Job One for you as a player is to do stuff; you should be thinking, at all times – “What are my goals? And what can I do to achieve them?” You are the stars of a very personal universe, and you are not going to get anywhere by sitting on your arse and waiting for adventure to come and knock on your door.
Investigate stuff. Ask questions. Follow leads. No-one needs you to point out that this is an obvious plot thread while you do it. Mix up scenes, talk to people, get up in their grill. If you’re not playing the sort of character that would do such a thing, find something you can affect, and affect it.
If you keep finding yourself pushed to the back of scenes and twiddling your thumbs – why is such a boring character hanging around with the sort of people that Get Shit Done?
Be active, not passive. If you learn nothing else from this article, bloody learn this.
TWO. Realise that your character does not exist outside of the things you have said.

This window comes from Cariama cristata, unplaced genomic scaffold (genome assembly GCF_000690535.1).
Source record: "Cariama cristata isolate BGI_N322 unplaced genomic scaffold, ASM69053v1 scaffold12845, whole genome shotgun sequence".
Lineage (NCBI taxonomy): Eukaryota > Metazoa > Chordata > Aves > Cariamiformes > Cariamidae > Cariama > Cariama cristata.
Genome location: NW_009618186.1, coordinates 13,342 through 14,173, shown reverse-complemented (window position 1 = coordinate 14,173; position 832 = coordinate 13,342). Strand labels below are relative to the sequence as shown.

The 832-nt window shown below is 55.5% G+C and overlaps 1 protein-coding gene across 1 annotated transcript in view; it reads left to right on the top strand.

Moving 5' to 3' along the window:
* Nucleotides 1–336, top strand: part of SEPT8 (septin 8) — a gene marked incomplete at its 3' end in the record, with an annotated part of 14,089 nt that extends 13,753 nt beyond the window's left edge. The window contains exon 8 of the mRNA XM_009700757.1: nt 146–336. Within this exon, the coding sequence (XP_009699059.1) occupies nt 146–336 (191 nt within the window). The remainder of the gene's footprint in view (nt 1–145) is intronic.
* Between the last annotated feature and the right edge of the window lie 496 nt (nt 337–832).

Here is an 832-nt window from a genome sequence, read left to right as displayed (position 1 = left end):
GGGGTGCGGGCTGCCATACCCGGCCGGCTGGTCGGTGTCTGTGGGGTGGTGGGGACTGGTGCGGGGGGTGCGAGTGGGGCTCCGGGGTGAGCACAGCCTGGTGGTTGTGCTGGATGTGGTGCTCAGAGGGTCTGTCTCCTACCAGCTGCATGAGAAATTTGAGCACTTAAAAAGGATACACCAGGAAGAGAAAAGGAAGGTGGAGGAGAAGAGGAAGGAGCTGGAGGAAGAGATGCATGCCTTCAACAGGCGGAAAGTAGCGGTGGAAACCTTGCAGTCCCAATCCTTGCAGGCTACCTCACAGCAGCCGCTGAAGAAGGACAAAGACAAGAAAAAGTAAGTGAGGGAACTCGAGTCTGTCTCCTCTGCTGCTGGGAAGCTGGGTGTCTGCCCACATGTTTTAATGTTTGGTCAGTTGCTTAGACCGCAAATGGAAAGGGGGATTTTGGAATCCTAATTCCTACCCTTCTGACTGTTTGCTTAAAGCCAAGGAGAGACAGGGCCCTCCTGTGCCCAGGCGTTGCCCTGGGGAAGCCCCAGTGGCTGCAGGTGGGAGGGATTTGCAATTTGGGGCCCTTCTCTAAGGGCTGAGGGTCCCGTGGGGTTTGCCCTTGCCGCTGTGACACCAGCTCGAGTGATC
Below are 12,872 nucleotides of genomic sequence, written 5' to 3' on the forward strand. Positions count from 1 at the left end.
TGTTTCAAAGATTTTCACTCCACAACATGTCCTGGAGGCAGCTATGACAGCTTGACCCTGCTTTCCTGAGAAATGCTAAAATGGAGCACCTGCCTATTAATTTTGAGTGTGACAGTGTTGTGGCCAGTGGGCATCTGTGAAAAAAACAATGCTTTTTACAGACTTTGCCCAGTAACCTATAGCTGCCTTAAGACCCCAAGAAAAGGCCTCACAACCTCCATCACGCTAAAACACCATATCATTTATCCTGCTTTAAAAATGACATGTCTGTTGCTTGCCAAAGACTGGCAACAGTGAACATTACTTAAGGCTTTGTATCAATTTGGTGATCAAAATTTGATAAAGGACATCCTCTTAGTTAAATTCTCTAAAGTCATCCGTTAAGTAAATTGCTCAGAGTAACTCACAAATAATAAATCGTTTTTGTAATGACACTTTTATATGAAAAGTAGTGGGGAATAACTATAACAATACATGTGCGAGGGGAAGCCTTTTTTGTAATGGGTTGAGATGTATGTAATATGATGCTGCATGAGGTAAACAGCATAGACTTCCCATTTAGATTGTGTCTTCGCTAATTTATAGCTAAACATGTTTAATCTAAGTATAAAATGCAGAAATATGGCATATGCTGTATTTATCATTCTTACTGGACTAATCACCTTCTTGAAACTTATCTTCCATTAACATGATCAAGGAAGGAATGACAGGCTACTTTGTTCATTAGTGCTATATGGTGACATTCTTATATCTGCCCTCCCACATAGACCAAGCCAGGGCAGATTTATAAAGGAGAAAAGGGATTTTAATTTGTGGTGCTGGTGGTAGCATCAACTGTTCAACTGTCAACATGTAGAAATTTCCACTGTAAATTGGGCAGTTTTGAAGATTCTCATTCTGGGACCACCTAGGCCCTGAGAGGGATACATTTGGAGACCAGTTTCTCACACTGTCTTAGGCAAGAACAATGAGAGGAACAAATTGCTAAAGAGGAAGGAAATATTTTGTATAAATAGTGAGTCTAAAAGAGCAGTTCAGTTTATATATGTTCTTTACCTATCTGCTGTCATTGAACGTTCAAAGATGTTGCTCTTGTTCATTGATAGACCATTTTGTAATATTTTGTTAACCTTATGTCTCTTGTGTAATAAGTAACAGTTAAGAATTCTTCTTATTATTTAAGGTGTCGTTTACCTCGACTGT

You can write as many pages of backstory as you like, mate, but they don’t factor in one bit to the game unless you show them happening. Are you a shrewd businessman? Cool. Do some business, shrewdly, in front of everyone else. Are you a hot jazz saxophonist? Play the saxophone. Are you a wild elf struggling through social interactions with civilised people? Struggle through those interactions! Don’t go off and sit in a tree, you prick!
This ties back into the first point, really; you only exist through your actions. It is not the responsibility of other players to read your backstory, and their characters cannot read minds. Well. Some of them can, but you know what I mean. They shouldn’t have to.
So display your talents, your traits, your weaknesses, your connections. Take every opportunity to show, and not tell, the other people at the table what your character is about.